Robison says he sees options like Lynda.com, Khan Academy, YouTube, and live classroom instruction as complementary, and he thinks they will all coexist as technology continues to sweep through the education business. But as long as Lynda.com can keep producing up-to-the-minute instructional videos that help people get a job, keep a job, advance in a career, or pursue the hobbies they love, it will have paying customers who are long past their school days.

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The Author

Wade Roush is a contributing editor at Xconomy.

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  • Jason Peterson

    Honestly, Lynda.com’s radical idea to charge $25 a month was not hers. She is certainly soaking up plenty of the credit for that though. VTC.com was the first to offer this format. Granted Lynda.com did a better job producing better stuff.

    Her cost is out of whack though. I was a member of Video2Brain, that didn’t have as much in the library, but I didn’t need it. I used to pay $20 a month for that service. Now I have to pay $37.50 to get the files. Not happy about that. My training costs are the same as my Creative Cloud costs. Boo.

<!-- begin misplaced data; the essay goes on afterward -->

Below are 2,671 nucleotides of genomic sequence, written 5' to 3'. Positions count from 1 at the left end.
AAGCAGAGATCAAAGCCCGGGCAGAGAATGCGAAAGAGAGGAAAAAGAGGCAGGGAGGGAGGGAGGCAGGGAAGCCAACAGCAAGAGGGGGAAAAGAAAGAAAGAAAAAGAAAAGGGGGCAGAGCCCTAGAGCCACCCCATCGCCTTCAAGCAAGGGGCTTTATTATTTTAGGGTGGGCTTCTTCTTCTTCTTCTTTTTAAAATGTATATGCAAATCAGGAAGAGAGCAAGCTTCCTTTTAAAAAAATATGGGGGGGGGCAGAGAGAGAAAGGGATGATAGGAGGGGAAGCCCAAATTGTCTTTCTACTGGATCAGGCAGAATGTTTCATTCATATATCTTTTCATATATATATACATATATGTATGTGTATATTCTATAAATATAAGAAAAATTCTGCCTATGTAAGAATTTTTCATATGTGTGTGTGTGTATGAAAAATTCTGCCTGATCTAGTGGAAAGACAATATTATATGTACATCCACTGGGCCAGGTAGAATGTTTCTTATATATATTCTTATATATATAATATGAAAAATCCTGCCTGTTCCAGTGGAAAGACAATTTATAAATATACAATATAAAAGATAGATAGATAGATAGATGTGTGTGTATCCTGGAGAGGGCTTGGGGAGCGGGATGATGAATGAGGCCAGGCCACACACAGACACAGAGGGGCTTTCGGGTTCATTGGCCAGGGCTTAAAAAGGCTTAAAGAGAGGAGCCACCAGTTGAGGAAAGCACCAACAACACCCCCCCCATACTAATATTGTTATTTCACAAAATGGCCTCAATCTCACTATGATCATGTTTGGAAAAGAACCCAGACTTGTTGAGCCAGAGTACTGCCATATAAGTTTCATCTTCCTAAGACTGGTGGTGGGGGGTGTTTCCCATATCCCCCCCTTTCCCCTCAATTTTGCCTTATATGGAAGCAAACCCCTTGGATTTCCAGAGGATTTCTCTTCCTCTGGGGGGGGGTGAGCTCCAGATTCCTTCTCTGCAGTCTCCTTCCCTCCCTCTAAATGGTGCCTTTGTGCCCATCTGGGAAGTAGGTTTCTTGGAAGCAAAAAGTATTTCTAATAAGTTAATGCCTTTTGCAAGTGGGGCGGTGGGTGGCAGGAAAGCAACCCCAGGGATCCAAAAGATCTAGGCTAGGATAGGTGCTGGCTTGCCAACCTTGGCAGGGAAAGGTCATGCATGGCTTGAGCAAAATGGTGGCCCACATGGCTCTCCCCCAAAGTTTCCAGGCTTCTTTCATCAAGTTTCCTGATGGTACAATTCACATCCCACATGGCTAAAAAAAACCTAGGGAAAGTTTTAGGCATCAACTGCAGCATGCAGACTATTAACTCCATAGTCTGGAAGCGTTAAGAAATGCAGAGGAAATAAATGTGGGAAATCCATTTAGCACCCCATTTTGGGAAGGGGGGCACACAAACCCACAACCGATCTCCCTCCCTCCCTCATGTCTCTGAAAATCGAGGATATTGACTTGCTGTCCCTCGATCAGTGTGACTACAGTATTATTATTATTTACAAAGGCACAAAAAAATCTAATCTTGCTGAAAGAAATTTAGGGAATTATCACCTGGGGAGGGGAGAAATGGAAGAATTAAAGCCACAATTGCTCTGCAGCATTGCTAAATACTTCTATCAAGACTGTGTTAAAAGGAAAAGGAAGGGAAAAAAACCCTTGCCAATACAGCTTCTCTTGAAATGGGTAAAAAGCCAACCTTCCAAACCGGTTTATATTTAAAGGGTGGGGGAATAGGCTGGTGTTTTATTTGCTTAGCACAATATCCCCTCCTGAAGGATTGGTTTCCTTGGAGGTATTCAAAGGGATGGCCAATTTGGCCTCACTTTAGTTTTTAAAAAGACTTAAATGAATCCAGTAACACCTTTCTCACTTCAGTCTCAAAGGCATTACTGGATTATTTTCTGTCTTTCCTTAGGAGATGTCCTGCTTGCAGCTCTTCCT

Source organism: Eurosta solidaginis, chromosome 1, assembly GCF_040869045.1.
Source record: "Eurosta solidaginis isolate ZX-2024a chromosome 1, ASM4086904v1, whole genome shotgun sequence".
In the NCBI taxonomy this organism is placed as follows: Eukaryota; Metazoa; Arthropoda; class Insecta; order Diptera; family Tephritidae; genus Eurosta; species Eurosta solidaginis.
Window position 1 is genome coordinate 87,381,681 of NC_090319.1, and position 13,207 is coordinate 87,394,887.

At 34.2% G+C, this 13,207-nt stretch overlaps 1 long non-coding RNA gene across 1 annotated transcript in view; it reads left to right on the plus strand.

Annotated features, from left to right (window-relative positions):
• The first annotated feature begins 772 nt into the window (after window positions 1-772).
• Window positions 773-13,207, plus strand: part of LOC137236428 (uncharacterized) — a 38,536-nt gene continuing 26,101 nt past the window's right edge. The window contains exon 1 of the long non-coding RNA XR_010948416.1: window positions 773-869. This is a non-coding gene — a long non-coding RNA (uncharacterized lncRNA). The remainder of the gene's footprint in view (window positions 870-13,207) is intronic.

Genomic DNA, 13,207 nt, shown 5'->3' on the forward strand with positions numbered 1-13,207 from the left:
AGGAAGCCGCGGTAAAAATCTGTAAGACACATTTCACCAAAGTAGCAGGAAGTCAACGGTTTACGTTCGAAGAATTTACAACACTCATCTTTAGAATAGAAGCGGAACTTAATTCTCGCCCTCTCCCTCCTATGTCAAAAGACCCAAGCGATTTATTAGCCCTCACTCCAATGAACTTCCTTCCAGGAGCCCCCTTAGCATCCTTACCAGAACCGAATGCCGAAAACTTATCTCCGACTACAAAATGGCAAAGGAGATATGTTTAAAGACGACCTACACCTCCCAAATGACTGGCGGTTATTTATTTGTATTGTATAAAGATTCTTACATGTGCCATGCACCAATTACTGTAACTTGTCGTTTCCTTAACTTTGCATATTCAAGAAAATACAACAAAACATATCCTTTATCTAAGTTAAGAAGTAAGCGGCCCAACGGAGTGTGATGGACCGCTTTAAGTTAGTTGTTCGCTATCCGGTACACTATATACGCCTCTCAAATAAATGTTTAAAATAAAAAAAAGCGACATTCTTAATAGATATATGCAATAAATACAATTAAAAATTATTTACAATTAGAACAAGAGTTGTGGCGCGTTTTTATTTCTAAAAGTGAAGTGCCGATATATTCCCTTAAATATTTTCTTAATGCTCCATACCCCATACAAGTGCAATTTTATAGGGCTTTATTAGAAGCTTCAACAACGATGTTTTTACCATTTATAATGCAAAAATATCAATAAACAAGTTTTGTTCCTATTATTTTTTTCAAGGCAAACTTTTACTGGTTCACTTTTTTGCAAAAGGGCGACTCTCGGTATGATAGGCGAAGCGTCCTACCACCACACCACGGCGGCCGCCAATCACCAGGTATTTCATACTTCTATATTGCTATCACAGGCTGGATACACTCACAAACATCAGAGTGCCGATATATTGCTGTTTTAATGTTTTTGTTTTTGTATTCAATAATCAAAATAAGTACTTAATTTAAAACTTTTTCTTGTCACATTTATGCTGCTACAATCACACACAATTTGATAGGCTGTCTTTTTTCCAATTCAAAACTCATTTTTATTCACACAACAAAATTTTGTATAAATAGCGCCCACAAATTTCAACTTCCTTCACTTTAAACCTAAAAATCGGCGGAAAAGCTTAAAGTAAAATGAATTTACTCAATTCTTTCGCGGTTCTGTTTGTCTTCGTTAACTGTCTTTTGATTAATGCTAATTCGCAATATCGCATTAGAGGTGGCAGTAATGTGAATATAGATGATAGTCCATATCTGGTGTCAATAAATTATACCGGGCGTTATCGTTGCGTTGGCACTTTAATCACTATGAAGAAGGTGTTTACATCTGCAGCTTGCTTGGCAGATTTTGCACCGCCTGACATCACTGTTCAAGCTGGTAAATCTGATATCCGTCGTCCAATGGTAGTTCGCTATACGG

Treehouse is in a similar boat, charging more than Lynda for less stuff???

    Trainsimple.com in 2 years time will eat a huge portion of Lynda’s marketshare if you ask me. Equal quality, better in some ways, for $9.99 a month, with the course files.

  • http://twitter.com/skonnard Aaron Skonnard

    Pluralsight (http://pluralsight.com) is such a better comparison yet somehow overlooked in pieces like this that list other players in the sapce. Seems to indicate a lack of research or a reliance on previous (stale) articles covering the space. http://techcrunch.com/2013/01/02/developer-training-platform-pluralsight-raises-27-5-million-from-insight-venture-partners/

  • Frank Renolds